Film C comprised 0.45 mil oriented polypropylene film laminated with 10 pounds per ream white opaque low density polyethylene to a 2.0 mil layer of high density polyethylene film. The non-laminated side of the polyethylene was coated with 3 pounds per ream polyvinylidene chloride. The surface of the polyethylene to be coated with Saran was treated by Corona discharge prior to coating. A package was formed from Film C using the polyvinylidene chloride as heat sealant. The chemicals used in Films B and C were obtained from the same sources as for Film A.
______________________________________DATAPROPERTY FILM A FILM B FILM C______________________________________PHYSICALPROPERTIESTotal Basis Weight -#/Ream 50.8 48.8 57.5Gauge (Total Mils) 3.3 2.8 3.8Tensile Strength atBreak (MD/CD) psi 6300/6000 10,700/8200 5400/7200Elongation at break(MD/CD) % 73/63 9/18 117/32Tear Notched(MD/CD) 44/87 38/40 53/97Taber Stiffness(MD/CD) 0.4/0.4 0.4/0.4 0.6/0.81% Secant Modulus 158M/161M Not appro- 124M/161M priateBond Strength,Plies & Coatings Good Good PoorMACHININGPROPERTIESSeal Strength(26 psi, 0.5 Sec.) Lbs./Inch Lbs./Inch Lbs./InchTemp °F. Initial Peel Initial Peel Initial Peel175 0.0/0.0 0.0/0.0 0.1/0.0200 0.1/0.0 0.0/0.0 0.1/0.1225 1.2/0.7 0.8/0.7 0.2/0.2250 1.6/1.4 1.2/0.8 0.3/0.2275 1.7/1.4 1.2/0.8 0.3/0.2300 1.7/1.3 1.3/0.9 0.4/0.2325 Distortion Distortion DistortionOxygenTransmissioncc/100 in2./24 hr. 4.55* 17.10 6.71Light Transmission(avg. 100,200,500F.C.) % 7.6 7.3 29.2COF Slip HS Ctg. Self .43 .49 .38 Steel .24 .19 .21OBV Ctg. Self .42 .37 .32 Steel 0.20 0.19 .20WVTR G/100 in2./24 hr.100° F./90% R.H.Flat 0.116 0.210 0.100 ##STR1## ##STR2## ##STR3##Mod Crease 0.116 0.210 0.100 ##STR4## ##STR5## ##STR6##Bag Panels 0.116 0.233 0.100(Mira Pak) ##STR7## ##STR8## ##STR9##Pouches 0.115 0.240 0.093 ##STR10## ##STR11## ##STR12##______________________________________ *This figure is the average of the results of two trials (6.45 and 2.65) taken under the same conditions. One of the trials was taken at the same time as the trial for Film B and the other at the same time as that for Film C. Except for Film B, the differences in the results are considered minor. The value obtained for Film B, however, indicates significantly inferior oxygen barrier properties.
As is apparent from the above data, the packaging material of the invention has many desirable characteristics. The taber stiffness of the film of the invention is comparable to that of the glassine containing material, although somewhat less than that of Film C. The results of the 1% secant modulus test, which is an important measure of the stiffness of the film, also indicate that Film A has good stiffness characteristics, better, in fact, than Film C.
As indicated in the chart, the bond strength of Film A is good, as is that of Film B. The bond strength of Film C is poor; Film C's bond strength is too low for a useful packaging material. Similarly, the seal strength of the new packaging material reported in the example above is excellent in that the seal is strong enough to preserve the integrity of the package but not so strong as to prevent easy opening by the consumer. In contrast, the seal strength of Film C is too low for that of a practical packaging material.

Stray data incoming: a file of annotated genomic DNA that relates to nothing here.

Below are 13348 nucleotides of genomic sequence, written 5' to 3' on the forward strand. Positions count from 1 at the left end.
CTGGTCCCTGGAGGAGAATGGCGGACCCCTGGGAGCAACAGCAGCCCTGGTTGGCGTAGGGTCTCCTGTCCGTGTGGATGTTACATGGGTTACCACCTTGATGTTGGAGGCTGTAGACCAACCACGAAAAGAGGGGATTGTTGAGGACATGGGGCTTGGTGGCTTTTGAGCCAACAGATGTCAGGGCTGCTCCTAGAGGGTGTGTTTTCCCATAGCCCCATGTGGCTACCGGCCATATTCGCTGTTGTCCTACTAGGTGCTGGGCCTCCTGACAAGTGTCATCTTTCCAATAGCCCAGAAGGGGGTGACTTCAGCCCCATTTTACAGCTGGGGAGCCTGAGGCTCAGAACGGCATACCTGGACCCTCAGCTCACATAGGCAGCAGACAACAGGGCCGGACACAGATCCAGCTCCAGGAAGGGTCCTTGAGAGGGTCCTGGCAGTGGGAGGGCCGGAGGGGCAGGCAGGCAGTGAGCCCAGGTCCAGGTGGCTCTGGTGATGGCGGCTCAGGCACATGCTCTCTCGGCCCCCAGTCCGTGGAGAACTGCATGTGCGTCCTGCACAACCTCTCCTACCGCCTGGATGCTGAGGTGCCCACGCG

The data reveals that the oxygen transmission characteristics of Film A are considerably superior to those of Film B, notwithstanding that less PVDC and less application time is required. Film C's oxygen transmission is similar to that of film A. The light transmission of Film A is roughly comparable to that of Film B.
As seen from the WVTR data, the packaging material of the invention has improved moisture barrier characteristics compared to the standard product, Film B. Film C has an even stronger water barrier; however, this is of little consequence since Film C is not an acceptable packaging material because of its bonding and sealing strength.
As is apparent from the data, the packaging material of the invention has outstanding packaging characteristics and is particularly suitable for containing snack foods. It should be understood, of course, that the specific form of the invention herein illustrated and described is intended to be representative only, as certain changes may be made therein without departing from the clear teachings of the disclosure. Accordingly, reference should be made to the following appended claims in determining the full scope of the invention.
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|U.S. Classification||428/216, 428/335, 428/520, 426/127, 426/415, 428/336, 428/518, 426/126|
|International Classification||B32B27/32, B65D65/40|
|Cooperative Classification||Y10T428/31928, Y10T428/3192, Y10T428/24975, B32B27/32, Y10T428/265, Y10T428/264|
|Mar 19, 1981||AS||Assignment|
Owner name: REXHAM CORPORATION, 90 PARK AVENUE, NEW YORK, N.Y.
Free format text: ASSIGNMENT OF ASSIGNORS INTEREST.;ASSIGNOR:MOYLE LAMONT E.;REEL/FRAME:003854/0222
Effective date: 19810309
|Jan 6, 1986||FPAY||Fee payment|
Year of fee payment: 4
|Aug 3, 1989||AS||Assignment|
Owner name: HRF PACKAGING CORP., 1600 SUMMER STREET, STAMFORD,
Free format text: ASSIGNMENT OF ASSIGNORS INTEREST.;ASSIGNOR:REXHAM CORPORATION;REEL/FRAME:005186/0244
Effective date: 19890731
|Apr 3, 1990||FPAY||Fee payment|
Year of fee payment: 8
|Jun 7, 1990||AS||Assignment|
Owner name: HRF PACKAGING CORP., CONNECTICUT
Free format text: ASSIGNMENT OF ASSIGNORS INTEREST.;ASSIGNOR:REXHAM CORPORATION;REEL/FRAME:005337/0385
Effective date: 19890731
|Jul 26, 1994||REMI||Maintenance fee reminder mailed|
|Dec 18, 1994||LAPS||Lapse for failure to pay maintenance fees|
|Feb 28, 1995||FP||Expired due to failure to pay maintenance fee|
Effective date: 19951221
|Jan 11, 1996||AS||Assignment|
Owner name: REYNOLDS METALS COMPANY, VIRGINIA
Free format text: ASSIGNMENT OF ASSIGNORS INTEREST;ASSIGNOR:HARGRO FLEXIBLE PACKAGING CORP.;REEL/FRAME:007764/0553
Effective date: 19951208